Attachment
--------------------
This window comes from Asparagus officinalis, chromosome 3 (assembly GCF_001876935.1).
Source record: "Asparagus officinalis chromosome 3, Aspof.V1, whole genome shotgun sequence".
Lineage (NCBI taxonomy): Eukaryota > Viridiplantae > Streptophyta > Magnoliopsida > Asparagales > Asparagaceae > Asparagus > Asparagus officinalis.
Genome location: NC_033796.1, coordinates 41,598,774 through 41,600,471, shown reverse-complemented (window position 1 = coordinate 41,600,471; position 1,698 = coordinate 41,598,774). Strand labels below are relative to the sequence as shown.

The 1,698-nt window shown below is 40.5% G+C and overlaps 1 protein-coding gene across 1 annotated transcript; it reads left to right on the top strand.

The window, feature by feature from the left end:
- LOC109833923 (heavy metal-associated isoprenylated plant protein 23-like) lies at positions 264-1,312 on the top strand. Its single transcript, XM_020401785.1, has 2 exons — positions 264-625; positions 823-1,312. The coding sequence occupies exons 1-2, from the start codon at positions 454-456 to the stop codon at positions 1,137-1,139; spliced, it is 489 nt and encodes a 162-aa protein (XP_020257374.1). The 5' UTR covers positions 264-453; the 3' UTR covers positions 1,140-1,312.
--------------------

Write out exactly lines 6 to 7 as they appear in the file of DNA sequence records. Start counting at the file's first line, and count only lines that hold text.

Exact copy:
The window, feature by feature from the left end:
- LOC109833923 (heavy metal-associated isoprenylated plant protein 23-like) lies at positions 264-1,312 on the top strand. Its single transcript, XM_020401785.1, has 2 exons — positions 264-625; positions 823-1,312. The coding sequence occupies exons 1-2, from the start codon at positions 454-456 to the stop codon at positions 1,137-1,139; spliced, it is 489 nt and encodes a 162-aa protein (XP_020257374.1). The 5' UTR covers positions 264-453; the 3' UTR covers positions 1,140-1,312.